Chapter # 1 Paragraph # 2 Study # 9
Thesis: The evidence of "election" is what happens when the Gospel is proclaimed.
Introduction: In our last study, we looked at Paul's concept of "election" and saw that it has to do with God making choices before the foundation of the world on the basis of "grace". In Paul's words, "the purpose of God according to the election of grace stands, not on the basis of works, but on the basis of God's call" (Romans 11:5 and 9:11). In Paul's logic, this is the only way God's purpose has any "hope" of fulfillment and, since 1 and 2 Thessalonians are all about keeping "hope" alive and vibrant, we are not surprised to see him making it a part of his argument. According to 1 Thessalonians 1:4, there are three major realities that are united: God's "election" of men; their subsequent state of being "beloved"; and their ultimate identity as "brethren". Since "brethren" are the major fulfillment of the promise of Eternal Life in regard to the soul, this is no small matter. Since being "beloved of God" is the major fulfillment of the promise of Eternal Life in regard to the spirit, this also makes the issue no small matter. Thus, we are looking at a major issue for keeping hope alive and vibrant.
This evening we are going to look into Paul's rationale for making the claim that he "knows" of the "election" of the Thessalonians: his claim is that the evidence of "election" is what happens when the Gospel is proclaimed.
February 16, 2014
- I. Paul's Grammatical Link.
- A. The claim is significant, especially in the light of his ambivalence toward the Galatians (Galatians 4:20) in light of his extraordinary confidence in the Thessalonians.
- B. The key is the "oti" that begins verse 5.
- 1. This word is typically a causative conjunction that is often translated "because".
- 2. It simply means that Paul is going to explain his rationale for his claim that he knows that the Thessalonians are a part of those who will absolutely inherit the Kingdom of God with all of its blessedness.
- a. This is key because absolutism is the foundation of vibrant hope.
- b. The idea is that Paul's absolutism will generate the same thing in the Thessalonians.
- II. Paul's Argument.
- A. In a nutshell, he knows of their election because of their response to the Gospel as laid out in the trilogy of 1:3.
- B. In regard to the particulars...
- 1. "Our Gospel" is of crucial importance.
- a. From Galatians we know that any vacillation in regard to this "Gospel" is suggestive of the kind of vacillation that can lead to the double accursedness of Galatians 1:8-9.
- b. At issue in "Our Gospel" is not ...
- 1) Whether Jesus is the Christ.
- 2) Whether Jesus was put to death "for our sins".
- 3) Whether Jesus was raised on the third day.
- c. At issue is what "for our sins" means.
- 1) As Galatians reveals, one can "believe" that Christ died "for" our sins and still contend that salvation is only available to those who make and keep certain behavior commitments.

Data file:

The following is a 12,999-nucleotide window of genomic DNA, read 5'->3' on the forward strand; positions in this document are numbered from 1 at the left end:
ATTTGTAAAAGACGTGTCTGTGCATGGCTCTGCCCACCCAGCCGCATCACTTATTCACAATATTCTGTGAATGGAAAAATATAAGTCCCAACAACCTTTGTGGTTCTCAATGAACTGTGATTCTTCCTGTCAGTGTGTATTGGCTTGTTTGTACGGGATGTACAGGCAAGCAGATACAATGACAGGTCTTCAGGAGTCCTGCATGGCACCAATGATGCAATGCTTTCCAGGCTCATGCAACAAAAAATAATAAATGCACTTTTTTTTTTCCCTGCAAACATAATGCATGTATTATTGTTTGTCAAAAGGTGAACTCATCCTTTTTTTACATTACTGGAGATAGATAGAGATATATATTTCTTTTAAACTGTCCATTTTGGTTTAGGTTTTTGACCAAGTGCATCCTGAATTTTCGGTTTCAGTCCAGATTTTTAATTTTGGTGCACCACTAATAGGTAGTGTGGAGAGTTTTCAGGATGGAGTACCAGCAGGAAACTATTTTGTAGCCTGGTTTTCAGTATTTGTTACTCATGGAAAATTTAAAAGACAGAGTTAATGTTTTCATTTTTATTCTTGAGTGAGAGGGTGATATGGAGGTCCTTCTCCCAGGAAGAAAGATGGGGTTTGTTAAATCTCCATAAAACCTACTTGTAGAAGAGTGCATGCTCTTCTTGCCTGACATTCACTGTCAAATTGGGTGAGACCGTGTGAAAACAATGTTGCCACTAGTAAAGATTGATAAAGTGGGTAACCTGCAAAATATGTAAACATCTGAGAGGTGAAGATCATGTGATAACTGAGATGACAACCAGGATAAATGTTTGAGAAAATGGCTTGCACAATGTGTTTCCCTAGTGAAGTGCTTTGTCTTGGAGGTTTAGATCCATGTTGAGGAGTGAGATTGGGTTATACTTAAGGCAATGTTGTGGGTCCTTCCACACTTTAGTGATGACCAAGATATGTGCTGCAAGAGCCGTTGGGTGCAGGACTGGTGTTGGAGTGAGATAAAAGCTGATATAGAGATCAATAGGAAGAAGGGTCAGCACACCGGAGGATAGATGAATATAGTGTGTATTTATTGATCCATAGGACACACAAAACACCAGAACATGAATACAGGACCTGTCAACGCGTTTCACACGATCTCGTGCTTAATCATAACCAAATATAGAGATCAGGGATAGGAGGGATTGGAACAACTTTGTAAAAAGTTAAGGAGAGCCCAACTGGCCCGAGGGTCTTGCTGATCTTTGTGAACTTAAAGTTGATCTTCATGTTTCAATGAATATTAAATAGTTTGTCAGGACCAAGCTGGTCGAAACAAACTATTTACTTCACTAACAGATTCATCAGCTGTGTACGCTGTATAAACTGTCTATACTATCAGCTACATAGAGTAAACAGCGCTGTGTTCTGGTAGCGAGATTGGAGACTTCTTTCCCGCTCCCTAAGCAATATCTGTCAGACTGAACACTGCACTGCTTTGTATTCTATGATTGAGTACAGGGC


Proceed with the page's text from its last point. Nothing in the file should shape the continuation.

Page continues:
- a) Paul's Galatian terminology is "receiving circumcision" (Galatians 5:2) as a basis for being justified before God.
- b) For Paul, "circumcision" is an umbrella term that means "committing to obedience across the board".
- 2) But, the biblical concept of Jesus' death "for" our sins is that His death addressed the inherent requirements of the Justice of God so fully and absolutely that this "Justice" is totally removed from any and every application to the one who "believes".
- a) There is really no point to the insistence that God only "justifies" those who make and keep certain behavior commitments if, in fact, the only reason for such commitments is "to be justified" by God.
- i. "Justification" is a "legal" doctrine wherein God declares a person to be sinless and guiltless in the light of His Justice.
- ii. People who make behavior commitments and attempt to keep them in order for God to evaluate their success according to His Justice are doomed.
- b) Christ's death "for our sins" was for one intent: to remove us from the realm of the application of the Justice of God.
- 3) Thus, the meaning of "for our sins" is "to remove us from the domain of the Justice of God".
- 4) Therefore, anyone who "believes" what Paul called "Our Gospel" cannot also "believe" that he/she is in danger of divine retribution arising from God's sense of what is "fair" (just).
- d. The impact of "Our Gospel" for Paul's rationale is that it forms the precise "content" of the faith to which God responds with a decree of "justification".
- 1) The importance of this "content" issue is that "content" is one fourth of the concept of "faith".
- a) "Faith" is always in view of some "content".
- b) "Faith" is always in view of a "conviction of truthfulness".
- c) "Faith" is the positive "cessation of resistance" response to the conviction.
- d) "Faith" is the root of what I have called "an equivalent, commensurate, response of behavior" (Paul's "the work of the faith" concept in the Big Three of 1:3).
- 2) Thus, "Our Gospel" is the declaration that Jesus of Nazareth is the Christ, that He died to remove us from the realm of the Justice of God, and that He arose from the dead as proof positive that His death as the Christ was effective.